- Weapons of the Weak: Everyday Forms of Peasant Resistance. Yale University Press, 1985 ISBN 0-300-03336-2
- The Moral Economy of the Peasant: Rebellion and Subsistence in Southeast Asia. Yale University Press, 1979 ISBN 0-300-01862-2
It is a review of a book by someone called Jared Semiprecious or something like that. Apparently not really that interesting in the end, but the review has some golden nuggets:
Crops, Towns, Government
James C. Scott
The World until Yesterday: What Can We Learn from Traditional Societies? by Jared Diamond
Penguin, 498 pp, £28.99, September,
It’s a good bet a culture is in trouble when its best-known intellectuals start ransacking the cultural inventory of its ancestors and its contemporary inferiors for tips on how to live. The malaise is all the more remarkable when the culture in question is the modern American variant of Enlightenment rationalism and progress, a creed not known for self-doubt or failures of nerve. The deeper the trouble, the more we are seen to have lost our way, the further we must go spatially and temporally to find the cultural models that will help us. In the stronger versions of this quest, there is either a place – a Shangri-la – or a time, a Golden Age, that promises to reset our compass to true north. Anthropology and history implicitly promise to provide such models. Anthropology can show us radically different and satisfying forms of human affiliation and co-operation that do not depend on the nuclear family or inherited wealth. History can show that the social and political arrangements we take for granted are the contingent result of a unique historical conjuncture.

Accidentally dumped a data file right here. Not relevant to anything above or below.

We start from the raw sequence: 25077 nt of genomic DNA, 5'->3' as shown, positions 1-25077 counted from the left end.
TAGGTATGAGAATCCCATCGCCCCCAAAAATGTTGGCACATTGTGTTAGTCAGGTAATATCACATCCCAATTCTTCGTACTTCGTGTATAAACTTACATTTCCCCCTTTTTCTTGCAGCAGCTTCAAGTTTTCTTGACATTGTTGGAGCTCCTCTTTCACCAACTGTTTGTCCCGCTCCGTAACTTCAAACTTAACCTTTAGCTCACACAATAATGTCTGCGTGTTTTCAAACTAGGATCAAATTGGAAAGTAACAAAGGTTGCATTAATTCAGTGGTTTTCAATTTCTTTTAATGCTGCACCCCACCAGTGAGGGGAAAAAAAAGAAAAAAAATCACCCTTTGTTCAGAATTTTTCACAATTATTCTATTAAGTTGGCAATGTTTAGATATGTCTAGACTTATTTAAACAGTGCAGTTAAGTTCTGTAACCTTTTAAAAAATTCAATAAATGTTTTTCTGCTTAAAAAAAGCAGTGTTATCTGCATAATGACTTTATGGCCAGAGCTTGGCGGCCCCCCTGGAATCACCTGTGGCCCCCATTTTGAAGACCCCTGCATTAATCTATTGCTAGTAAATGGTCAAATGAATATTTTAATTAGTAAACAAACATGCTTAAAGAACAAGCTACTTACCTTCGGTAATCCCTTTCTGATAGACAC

It might also be worth taking a look at Richard Manning’s ““Against the Grain: How Agriculture Has Hijacked Civilization”. “The End of Capitalism”, who says that “A new world is on its way. We are building it, one day at a time”, says this about Dick Mannings musings:
“The book begins by exploring the hunter-gatherer lifestyle, in many ways superior to our own even at the height of industrial capitalism. Hunter-gatherers, it turns out, ate a wider variety of tasty foods, worked far less, and lived much more sensually and connected than “civilized” humans. About 10,000 years ago, certain groups of humans traded all this in for security, namely the ability to stay in one spot and harvest grain to be stored for future food.
What this crop manipulation produced, however, was the first wealth inequality known to the species, as leaders left working the fields to their followers. In time, these stationary and hierarchical societies expanded and conquered/killed their hunter-gatherer neighbors. Soon enough crops like wheat, corn, and rice spread across the globe through violence and disease.”
The WordPress.com stats helper monkeys prepared a 2012 annual report for this blog.
Here’s an excerpt: